casserly house: practically speaking, what i’m doing this year & why it matters.

“People come here, and they’re pretty broken. Sometimes, they walk in and their head’s hanging down. But, when they leave here, they walk out with their heads held high.”

(Casserly House)

I finished my first week of work at Casserly House today, and I cannot express how wonderful of a place it is. I am going to attempt to explain a little bit about the program and what I’ll be doing over the next year in this post to provide people with a little bit of background, but it’s really hard to put how amazing it truly is into words.

Here’s a brief overview of the program and what it’s about:

Casserly House was founded by the Sisters of St. Joseph of Boston as a part of the congregation’s 125th anniversary celebrations. Modeled after the work of the first Sisters of St. Joseph, Casserly House was created to be a ministry of presence in a culturally and ethnically mixed neighborhood populated by a large number of new immigrants. In 2000, the Sisters purchased a triple-decker house at 42 Stellman Road, in the Forest Hills section of Roslindale, and it has since provided a space for both service and residence. Three sisters live on the top two floors of the house, and neighborhood programs are run out of the first floor.

Casserly House has two main programs. Monday through Friday from 9 am to 12 pm, English language and literacy classes are provided for adults living in the neighborhood. We currently have 46 students from 16 different countries! On Monday through Thursday from 3pm-5pm, 15 neighborhood children in 2nd-5th grade come for the After-School Program, which provides homework help and tutoring. In July, we have a two-week Summer Learning Camp with a focus on reading, computers, and art. Along with these programs, we also provide a location for neighborhood gatherings, meetings, and prayer.

So, in a nutshell, that’s what we goes on at Casserly House. The center has a small staff, basically just Sr. Nancy (the director), me, and Jim (an Ignatian Volunteer), as well as a lot of volunteers, so I’ll have quite a bit of responsibility over the upcoming year. My main job is coordinating and overseeing the after school program, but I have also been assisting with (and teaching!) the ESOL classes, writing thank you notes, and lots of other random tasks. The after school program won’t begin for a few more weeks because Boston public schools are still on summer break until after Labor Day, so I have been preparing for that as well.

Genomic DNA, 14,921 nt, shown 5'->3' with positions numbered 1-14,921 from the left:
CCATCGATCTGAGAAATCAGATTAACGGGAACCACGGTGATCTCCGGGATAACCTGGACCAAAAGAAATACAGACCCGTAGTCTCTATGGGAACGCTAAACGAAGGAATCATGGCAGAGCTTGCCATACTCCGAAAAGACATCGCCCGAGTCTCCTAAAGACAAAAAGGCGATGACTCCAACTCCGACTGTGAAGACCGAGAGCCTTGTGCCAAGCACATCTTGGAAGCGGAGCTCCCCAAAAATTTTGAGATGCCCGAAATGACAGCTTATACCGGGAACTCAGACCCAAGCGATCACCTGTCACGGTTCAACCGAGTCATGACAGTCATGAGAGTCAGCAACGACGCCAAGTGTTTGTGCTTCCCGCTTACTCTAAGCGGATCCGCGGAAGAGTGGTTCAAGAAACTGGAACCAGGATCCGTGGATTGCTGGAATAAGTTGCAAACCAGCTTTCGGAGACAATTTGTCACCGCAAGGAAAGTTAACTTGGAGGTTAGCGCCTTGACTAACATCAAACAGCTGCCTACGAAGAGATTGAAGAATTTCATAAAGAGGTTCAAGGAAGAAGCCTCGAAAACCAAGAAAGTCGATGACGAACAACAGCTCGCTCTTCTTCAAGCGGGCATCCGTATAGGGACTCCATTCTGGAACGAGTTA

That’s what we do as the staff, but it’s the students who come in for the programs that make Casserly House such a wonderful place. The ESOL students at Casserly House have continually amazed me with their courage, their determination, and their kindness. The diversity of the program is astounding; there are students from Haiti, Cameroon, Vietnam, Somalia, Costa Rica, Guatamala, Iraq, Albania, and even more countries. It’s beautiful to see the amount of learning and sharing that goes on on a day to day basis.

This afternoon, I listened to a middle-aged woman from Haiti read who had never been to school before she came to Casserly House, who couldn’t even write her own name a few years ago. These are just one example of many of the experiences I have had so far, and I know there will be many more over this upcoming year. Education is so precious, and I have never been more thankful for the opportunities that I have had in my life.

And as for the kids: well, I haven’t really worked with them that much yet, but some of them have come by to check me out and see if I’m nice enough (I think I passed the test). One asked how old I was, and when I asked what they thought, I was mildly horrified by the answer: “Thirty.” Not that there’s anything wrong with being thirty, but when you’re actually twenty-two, it’s a bit of a low blow! Anyway, they seem like an energetic, enthusiastic bunch to say the least, so I’m sure they’ll keep me busy this year and that we’ll have a lot of fun together.

In conclusion, the quote from the top of this post is something Sr. Nancy said earlier today, and I feel like it really hits the nail on the head of why Casserly House is such an life-giving, wonderful place. Unsurprisingly to those who know me, I got really emotional earlier this afternoon when hearing some of the ESOL students talk about what Casserly House means to them (I even teared up, not gonna lie). As one of them simply put, “Casserly House is my home.”

It is such a privilege to spend the next year of my life working here.

P.S. We have the internet now, so expect more frequent updates! 🙂

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